Turkish President Recep Tayyip Erdoğan has slammed Germany, the Netherlands and the US for denying him and his ministers the opportunity to deliver speeches in their countries and said their “agents” would not be permitted to operate freely in Turkey.
Erdoğan, who was speaking during a group meeting of the ruling Justice and Development Party (AKP), referred to the arrest of six human rights defenders during a workshop at a hotel earlier this month and said: “You will not allow Turkey’s president or ministers the opportunity to speak in your country, but your agents come here and do as they please at our hotels. We will continue to crack down on their agents.”
Six human rights activists, including Amnesty International’s (AI) Turkey Director İdil Eser and German human rights consultant Peter Steudtner, who were detained on July 5 during a workshop at a hotel on İstanbul’s Büyükada, were put in pre-trial detention by an İstanbul court last week.
Erdoğan accused the human rights defenders of plotting a follow-up to a July 15, 2016 coup attempt.
“We see an incomprehensible attitude towards Turkey especially from the US, Germany and the Netherlands. They want only their interests to be on the table, and us to make sacrifices. While they are bothering our citizens there, they want their agents to do as they please in our country and us not to do anything. Excuse us, there is no more a Turkey like that…You either ally with us on equal terms, or you will receive a response to your every disrespectful act,” said Erdoğan.
A possible rally to be held by Erdoğan during the G-20 summit was not approved by Germany after a German veto of the entry into Germany of members of Erdoğan’s security detail who attacked protesters in Washington in May. The ban included a speech by Erdoğan at a Turkish consulate and its distribution as a video message.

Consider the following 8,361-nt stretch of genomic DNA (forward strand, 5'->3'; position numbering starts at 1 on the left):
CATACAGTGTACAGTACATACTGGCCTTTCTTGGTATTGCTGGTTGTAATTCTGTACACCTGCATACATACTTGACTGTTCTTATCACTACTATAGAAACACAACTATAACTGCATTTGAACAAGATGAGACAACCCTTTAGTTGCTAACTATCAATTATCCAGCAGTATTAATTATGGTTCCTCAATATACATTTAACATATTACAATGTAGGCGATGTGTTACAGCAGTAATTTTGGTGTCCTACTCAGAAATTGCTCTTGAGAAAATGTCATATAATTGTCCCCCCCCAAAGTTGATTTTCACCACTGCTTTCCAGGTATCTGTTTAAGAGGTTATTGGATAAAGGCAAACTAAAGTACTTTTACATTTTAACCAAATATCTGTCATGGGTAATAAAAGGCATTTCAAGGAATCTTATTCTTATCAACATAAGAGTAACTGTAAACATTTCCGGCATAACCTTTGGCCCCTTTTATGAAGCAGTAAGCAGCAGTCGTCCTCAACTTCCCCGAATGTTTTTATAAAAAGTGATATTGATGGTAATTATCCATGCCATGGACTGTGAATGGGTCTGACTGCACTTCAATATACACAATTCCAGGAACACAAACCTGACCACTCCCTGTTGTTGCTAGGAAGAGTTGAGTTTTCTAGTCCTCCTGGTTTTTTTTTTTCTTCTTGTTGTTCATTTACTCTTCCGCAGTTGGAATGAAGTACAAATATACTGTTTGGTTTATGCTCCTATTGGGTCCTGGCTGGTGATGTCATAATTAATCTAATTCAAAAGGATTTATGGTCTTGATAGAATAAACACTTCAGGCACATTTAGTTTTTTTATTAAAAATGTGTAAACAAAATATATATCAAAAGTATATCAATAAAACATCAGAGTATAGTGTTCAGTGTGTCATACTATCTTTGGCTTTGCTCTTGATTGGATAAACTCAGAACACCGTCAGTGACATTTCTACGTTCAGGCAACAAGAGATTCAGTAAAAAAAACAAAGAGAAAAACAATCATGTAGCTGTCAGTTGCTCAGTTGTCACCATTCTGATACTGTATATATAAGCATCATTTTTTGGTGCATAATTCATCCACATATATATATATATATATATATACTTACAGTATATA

The Dutch foreign ministry also said the visit of Turkish Deputy Prime Minister Tuğrul Türkeş or another Turkish minister to commemorate the anniversary of a failed coup attempt in Turkey last July would not be welcomed by the Netherlands.
Both Germany and the Netherlands refused to allow Turkish ministers and government officials to campaign there for an April 16 constitutional referendum in Turkey.
On May 16, members of President Erdoğan’s security detail engaged in a violent altercation with a group of protesters outside the residence of the Turkish ambassador in Washington while Erdoğan was paying an official visit to the country. At least 11 protesters were injured.
The Washington police department on June 15 issued a wanted list for 12 of President Erdoğan’s bodyguards as criminal suspects for their attacks on protesters on May 16. Erdoğan slammed the US decision to issue arrest warrants for his bodyguards and said he would initiate a political and legal battle against the warrants.